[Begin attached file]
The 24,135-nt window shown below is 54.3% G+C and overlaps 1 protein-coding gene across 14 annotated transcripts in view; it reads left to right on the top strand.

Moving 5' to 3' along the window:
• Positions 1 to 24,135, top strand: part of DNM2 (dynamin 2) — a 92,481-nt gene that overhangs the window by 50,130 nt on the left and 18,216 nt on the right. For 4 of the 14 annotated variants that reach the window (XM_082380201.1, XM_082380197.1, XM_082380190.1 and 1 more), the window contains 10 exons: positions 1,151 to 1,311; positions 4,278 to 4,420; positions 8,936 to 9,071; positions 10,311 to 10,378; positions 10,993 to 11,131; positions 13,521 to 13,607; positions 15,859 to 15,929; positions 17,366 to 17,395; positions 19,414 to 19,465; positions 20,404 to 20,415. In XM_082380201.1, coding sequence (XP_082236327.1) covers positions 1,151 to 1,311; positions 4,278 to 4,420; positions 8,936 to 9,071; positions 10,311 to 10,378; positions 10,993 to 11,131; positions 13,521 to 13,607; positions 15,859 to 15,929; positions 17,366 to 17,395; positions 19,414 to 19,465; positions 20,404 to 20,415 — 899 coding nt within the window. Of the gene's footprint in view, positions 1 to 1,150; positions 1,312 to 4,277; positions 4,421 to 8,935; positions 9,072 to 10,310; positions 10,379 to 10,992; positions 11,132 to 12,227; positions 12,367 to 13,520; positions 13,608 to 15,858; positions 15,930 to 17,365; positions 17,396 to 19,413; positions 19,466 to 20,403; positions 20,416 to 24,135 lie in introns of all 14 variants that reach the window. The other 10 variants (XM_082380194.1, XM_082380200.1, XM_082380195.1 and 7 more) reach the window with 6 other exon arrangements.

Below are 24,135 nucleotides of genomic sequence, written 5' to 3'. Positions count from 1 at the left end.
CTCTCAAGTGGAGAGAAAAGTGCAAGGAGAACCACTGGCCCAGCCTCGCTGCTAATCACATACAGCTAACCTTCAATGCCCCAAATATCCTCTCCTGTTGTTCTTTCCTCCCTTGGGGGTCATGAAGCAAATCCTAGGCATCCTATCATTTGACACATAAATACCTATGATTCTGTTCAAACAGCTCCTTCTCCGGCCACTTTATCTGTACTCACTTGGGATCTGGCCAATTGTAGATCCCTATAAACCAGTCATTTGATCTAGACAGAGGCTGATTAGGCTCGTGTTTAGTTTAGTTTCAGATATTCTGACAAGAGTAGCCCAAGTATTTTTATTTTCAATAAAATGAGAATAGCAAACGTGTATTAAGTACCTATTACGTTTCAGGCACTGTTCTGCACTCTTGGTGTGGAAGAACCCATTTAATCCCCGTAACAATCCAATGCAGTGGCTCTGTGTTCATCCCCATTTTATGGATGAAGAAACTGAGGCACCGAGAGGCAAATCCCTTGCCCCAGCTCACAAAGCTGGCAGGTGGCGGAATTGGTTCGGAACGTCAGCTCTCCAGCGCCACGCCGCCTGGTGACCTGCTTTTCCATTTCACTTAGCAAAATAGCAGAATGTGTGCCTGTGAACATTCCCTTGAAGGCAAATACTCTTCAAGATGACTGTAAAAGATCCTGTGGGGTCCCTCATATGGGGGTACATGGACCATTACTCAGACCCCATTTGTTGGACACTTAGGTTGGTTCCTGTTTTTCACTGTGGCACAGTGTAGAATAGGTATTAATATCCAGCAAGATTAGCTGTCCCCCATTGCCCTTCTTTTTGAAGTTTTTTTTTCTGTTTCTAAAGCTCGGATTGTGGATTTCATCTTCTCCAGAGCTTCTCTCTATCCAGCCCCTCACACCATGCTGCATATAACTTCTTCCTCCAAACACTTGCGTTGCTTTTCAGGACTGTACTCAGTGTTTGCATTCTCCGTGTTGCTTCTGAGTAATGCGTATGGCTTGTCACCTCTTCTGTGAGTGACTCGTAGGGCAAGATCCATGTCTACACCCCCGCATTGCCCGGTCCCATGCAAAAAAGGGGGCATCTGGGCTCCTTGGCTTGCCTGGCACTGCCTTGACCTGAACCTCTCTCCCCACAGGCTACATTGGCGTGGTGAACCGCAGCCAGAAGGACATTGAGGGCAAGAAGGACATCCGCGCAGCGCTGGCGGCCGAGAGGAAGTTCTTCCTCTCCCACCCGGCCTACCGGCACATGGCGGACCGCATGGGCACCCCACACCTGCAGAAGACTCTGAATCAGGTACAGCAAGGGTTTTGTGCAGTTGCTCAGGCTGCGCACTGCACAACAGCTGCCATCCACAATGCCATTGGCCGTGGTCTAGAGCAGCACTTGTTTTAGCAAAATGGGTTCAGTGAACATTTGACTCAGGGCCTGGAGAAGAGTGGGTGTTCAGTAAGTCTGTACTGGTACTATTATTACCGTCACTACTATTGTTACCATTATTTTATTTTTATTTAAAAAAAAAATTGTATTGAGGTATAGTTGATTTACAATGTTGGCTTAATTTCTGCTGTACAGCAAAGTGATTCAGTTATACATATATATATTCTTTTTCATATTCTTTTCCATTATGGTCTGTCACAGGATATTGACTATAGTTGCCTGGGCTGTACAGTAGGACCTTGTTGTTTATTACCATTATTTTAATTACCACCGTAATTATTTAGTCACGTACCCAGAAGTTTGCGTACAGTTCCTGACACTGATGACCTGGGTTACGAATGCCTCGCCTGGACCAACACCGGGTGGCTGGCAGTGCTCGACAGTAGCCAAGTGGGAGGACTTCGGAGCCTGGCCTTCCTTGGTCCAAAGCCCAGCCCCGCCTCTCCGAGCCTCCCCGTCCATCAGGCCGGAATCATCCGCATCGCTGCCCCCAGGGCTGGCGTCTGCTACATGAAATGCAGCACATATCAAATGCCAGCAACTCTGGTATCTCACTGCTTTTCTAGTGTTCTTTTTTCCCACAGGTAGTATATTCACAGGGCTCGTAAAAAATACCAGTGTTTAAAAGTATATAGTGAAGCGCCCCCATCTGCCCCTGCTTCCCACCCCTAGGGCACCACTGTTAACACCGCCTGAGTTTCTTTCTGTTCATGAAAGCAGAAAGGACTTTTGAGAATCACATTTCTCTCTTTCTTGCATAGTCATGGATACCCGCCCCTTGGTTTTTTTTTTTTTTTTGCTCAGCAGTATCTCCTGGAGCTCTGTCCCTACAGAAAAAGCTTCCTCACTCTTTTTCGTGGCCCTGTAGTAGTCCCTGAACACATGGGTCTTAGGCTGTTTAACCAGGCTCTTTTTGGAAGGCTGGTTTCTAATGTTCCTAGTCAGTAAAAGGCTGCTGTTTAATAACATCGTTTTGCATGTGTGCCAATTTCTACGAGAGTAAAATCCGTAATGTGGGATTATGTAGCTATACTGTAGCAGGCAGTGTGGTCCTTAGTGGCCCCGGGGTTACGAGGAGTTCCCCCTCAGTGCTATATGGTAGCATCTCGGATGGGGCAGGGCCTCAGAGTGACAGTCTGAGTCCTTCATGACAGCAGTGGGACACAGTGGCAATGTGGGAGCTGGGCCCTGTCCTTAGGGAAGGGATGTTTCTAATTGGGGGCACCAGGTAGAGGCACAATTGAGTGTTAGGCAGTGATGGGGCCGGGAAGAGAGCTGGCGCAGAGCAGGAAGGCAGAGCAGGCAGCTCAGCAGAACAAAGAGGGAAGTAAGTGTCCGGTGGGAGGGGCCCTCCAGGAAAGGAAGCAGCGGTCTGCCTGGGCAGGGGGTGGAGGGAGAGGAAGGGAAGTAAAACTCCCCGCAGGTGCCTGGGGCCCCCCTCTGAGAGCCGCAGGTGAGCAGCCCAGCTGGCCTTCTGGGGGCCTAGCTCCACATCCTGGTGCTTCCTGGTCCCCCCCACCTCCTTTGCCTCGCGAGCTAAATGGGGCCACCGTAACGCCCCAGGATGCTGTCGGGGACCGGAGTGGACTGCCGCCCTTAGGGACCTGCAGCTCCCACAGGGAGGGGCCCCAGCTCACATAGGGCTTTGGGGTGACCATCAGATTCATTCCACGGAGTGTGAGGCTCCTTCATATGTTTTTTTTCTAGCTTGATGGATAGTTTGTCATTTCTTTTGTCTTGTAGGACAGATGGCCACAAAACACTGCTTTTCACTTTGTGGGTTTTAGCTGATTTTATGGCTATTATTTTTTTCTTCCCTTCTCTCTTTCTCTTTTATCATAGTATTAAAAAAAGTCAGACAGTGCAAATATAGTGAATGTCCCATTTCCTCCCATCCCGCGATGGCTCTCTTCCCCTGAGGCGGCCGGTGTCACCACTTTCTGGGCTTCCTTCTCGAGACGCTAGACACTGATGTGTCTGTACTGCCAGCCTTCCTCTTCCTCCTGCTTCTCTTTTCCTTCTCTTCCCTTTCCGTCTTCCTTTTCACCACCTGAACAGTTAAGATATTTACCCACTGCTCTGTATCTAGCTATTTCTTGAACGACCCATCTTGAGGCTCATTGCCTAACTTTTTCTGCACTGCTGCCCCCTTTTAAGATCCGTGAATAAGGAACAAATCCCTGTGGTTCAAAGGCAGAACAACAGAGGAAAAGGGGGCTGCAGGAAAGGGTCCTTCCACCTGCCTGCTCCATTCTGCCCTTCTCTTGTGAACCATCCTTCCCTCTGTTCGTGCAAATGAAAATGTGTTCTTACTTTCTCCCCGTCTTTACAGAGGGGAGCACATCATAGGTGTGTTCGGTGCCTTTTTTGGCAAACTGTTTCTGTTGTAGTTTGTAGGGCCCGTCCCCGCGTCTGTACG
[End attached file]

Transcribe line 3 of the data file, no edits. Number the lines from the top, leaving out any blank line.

• Positions 1 to 24,135, top strand: part of DNM2 (dynamin 2) — a 92,481-nt gene that overhangs the window by 50,130 nt on the left and 18,216 nt on the right. For 4 of the 14 annotated variants that reach the window (XM_082380201.1, XM_082380197.1, XM_082380190.1 and 1 more), the window contains 10 exons: positions 1,151 to 1,311; positions 4,278 to 4,420; positions 8,936 to 9,071; positions 10,311 to 10,378; positions 10,993 to 11,131; positions 13,521 to 13,607; positions 15,859 to 15,929; positions 17,366 to 17,395; positions 19,414 to 19,465; positions 20,404 to 20,415. In XM_082380201.1, coding sequence (XP_082236327.1) covers positions 1,151 to 1,311; positions 4,278 to 4,420; positions 8,936 to 9,071; positions 10,311 to 10,378; positions 10,993 to 11,131; positions 13,521 to 13,607; positions 15,859 to 15,929; positions 17,366 to 17,395; positions 19,414 to 19,465; positions 20,404 to 20,415 — 899 coding nt within the window. Of the gene's footprint in view, positions 1 to 1,150; positions 1,312 to 4,277; positions 4,421 to 8,935; positions 9,072 to 10,310; positions 10,379 to 10,992; positions 11,132 to 12,227; positions 12,367 to 13,520; positions 13,608 to 15,858; positions 15,930 to 17,365; positions 17,396 to 19,413; positions 19,466 to 20,403; positions 20,416 to 24,135 lie in introns of all 14 variants that reach the window. The other 10 variants (XM_082380194.1, XM_082380200.1, XM_082380195.1 and 7 more) reach the window with 6 other exon arrangements.